, NAIROBI, Kenya, Oct 16 – VW Beetle, Golf, GTI, Passat, Audi A3… which one is your favourite Volkswagen vehicle?
The 78 year-old German brand has created an impressive legacy worldwide arguably becoming part of the top three most purchased vehicles alongside Toyota and Subaru.
And it has impressive sales too. The company produced close to 10 million vehicles in 2009 alone, with revenues amounting to 197billion Euros in 2013 only.
The famed company however seems to be falling off its glory.
A discovery by America’s Environmental Protection Agency revealed that VW diesel cars on American roads were emitting up to 40 times more toxic fumes than permitted, according to The Guardian.
VW managed to make the amount of gases being emitted by its vehicles seem less than they really were. It did this by installing a programme in its engine’s software that lets the vehicle seem like its emitting less gases than it really is.
According to the Guardian, VW’s ‘defeat device’ therefore cuts emissions through techniques such as adjusting air-fuel ratios and exhaust flows, and in some (though not most VWs) injecting a urea-based solution to render NOx harmless.
This should call for alarm.
The understated emissions are estimated to be between 250,000 to 1million extra tones every year in the US alone.
This means bad news to the environment and for people as the emission of such harmful gases such as Nitric Oxide and Nitrogen dioxide (NOx) cause inflammation of the airways and worsens breathing. What’s worse, NOx emissions react with other compounds to cause serious respiratory conditions Asthma, Bronchitis and Emphysema and aggravate heart problems.
It also contributes to acid rain and smog.
According to the Guardian, London alone has linked 9,500 premature deaths annually to high levels of NOx in the environment.
As a result, VW is facing a couple of lawsuits from countries such as the US, whereas a lawsuit against the company in the UK is a possibility as discussions in its parliament are already ongoing.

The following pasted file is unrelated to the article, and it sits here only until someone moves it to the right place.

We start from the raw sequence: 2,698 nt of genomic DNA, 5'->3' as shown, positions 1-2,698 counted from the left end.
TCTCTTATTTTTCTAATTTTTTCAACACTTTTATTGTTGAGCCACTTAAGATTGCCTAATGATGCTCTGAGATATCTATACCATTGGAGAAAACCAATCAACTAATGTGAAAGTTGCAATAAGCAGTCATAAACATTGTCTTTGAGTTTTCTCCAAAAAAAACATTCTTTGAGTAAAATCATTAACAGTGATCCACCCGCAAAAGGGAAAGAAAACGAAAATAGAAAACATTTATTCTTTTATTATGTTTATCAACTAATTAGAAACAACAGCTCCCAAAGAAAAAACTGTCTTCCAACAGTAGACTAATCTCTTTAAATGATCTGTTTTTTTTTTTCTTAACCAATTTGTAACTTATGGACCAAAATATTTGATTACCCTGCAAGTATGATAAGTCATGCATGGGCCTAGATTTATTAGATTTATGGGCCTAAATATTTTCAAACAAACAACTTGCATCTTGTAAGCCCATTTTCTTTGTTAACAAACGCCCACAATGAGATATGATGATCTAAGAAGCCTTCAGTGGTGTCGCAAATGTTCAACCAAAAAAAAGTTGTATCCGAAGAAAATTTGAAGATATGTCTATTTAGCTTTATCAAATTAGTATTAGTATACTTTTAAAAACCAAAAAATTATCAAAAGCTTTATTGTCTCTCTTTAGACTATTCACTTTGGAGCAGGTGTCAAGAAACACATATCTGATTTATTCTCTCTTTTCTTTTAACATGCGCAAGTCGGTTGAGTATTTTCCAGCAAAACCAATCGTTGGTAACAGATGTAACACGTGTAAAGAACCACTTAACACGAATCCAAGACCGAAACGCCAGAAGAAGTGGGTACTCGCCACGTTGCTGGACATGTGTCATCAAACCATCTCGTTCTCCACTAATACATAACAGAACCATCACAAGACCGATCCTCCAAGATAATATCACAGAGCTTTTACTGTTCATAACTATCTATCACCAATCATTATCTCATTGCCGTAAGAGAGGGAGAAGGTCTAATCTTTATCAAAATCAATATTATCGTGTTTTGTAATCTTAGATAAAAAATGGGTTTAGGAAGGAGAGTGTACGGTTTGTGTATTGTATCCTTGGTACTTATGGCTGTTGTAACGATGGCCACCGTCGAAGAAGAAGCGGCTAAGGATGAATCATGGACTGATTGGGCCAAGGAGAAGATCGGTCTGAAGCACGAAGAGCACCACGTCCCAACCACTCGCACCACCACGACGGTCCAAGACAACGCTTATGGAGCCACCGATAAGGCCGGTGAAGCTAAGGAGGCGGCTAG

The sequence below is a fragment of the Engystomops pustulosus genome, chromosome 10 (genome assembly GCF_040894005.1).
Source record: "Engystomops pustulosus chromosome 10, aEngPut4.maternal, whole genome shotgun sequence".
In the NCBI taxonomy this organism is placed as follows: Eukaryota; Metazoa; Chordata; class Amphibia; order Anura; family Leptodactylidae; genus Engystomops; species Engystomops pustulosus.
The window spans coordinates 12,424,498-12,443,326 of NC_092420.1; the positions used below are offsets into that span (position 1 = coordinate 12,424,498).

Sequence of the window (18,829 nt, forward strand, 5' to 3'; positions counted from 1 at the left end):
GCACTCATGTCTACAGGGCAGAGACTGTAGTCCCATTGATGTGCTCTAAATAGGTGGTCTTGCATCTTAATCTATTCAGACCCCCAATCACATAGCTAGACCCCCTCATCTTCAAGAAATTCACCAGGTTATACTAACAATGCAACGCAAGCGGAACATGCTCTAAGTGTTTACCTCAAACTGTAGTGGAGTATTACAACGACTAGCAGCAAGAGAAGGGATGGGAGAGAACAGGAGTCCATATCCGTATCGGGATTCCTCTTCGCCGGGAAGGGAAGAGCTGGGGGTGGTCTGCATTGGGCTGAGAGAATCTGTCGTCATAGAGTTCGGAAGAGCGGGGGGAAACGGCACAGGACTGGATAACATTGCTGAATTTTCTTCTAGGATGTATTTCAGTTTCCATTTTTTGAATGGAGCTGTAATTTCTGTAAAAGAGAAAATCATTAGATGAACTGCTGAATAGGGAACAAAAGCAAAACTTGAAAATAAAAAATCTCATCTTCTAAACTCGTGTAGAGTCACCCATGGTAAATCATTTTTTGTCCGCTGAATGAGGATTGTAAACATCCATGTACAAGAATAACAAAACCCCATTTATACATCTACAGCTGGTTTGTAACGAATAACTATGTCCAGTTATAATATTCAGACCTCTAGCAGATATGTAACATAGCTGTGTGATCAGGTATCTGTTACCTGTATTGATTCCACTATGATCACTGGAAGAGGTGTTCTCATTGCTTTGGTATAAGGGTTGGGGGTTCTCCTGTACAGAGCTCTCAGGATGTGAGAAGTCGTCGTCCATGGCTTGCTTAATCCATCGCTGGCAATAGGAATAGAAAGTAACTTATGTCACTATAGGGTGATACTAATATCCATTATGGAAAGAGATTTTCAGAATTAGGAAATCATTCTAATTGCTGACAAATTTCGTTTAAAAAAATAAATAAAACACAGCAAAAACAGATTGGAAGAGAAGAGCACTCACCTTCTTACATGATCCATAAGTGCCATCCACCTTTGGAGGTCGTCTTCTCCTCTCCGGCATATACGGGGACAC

The issue has therefore prompted an outcry from Kenya’s Centre for Climate Change Awareness (C4CCA) demanding that the National Environment Management Agency (NEMA) and the Kenya Bureau of Standards (KeBS) to compel local VW and motor vehicle local franchises to declare the emission levels of cars they have imported into the country since 2009.
In a letter written by C4CCA, the organisation asks both NEMA and KeBS to use their statutory mandate to demand that dealers of VW’s also declare whether they were previously aware of the “defeat devices” that falsified pollution tests on diesel engine vehicles.
On its part, VW has admitted that 11 million vehicles may have been manipulated. According to C4CCA, Kenya is a big market for these vehicles and hence the scandal cannot be ignored.
“The right to a clean environment is enshrined under, among other Statutes, Article 69 of the Constitution which provides guidance to the State in ensuring sustainable management of the environment, and the Environmental Management and Coordination Act of 1999. These provisions offer guidelines both on the obligations of different actors, and rights therein”, says Stephen Ndegwa, the C4CCA executive director.
Ndegwa said that his organization is waiting to see what action NEMA and KEBS will demand from the local franchises before proceeding with any legal action.
The Problem at hand
KEBS and NEMA have rules against pollution. However, there are no specific prohibitions and measures on what amount of these emissions is illegal.
Additionally, if VW was to recall vehicles that have the defeat device, it would be hard to track down owners. First, the vehicles have a huge fan base and convincing people to neglect buying them because of the amount of emission it produces may not hold waters.
Second, there are a big number of owners whose cars were second hand vehicles and not VW itself. Third, not many people in the country would be convinced on why they should render a perfectly working car to fix something they think is not a problem.
“These are the challenges that we are currently facing. We surely need to take action, but are KEBS and NEMA willing to do their work?” he asks in conclusion.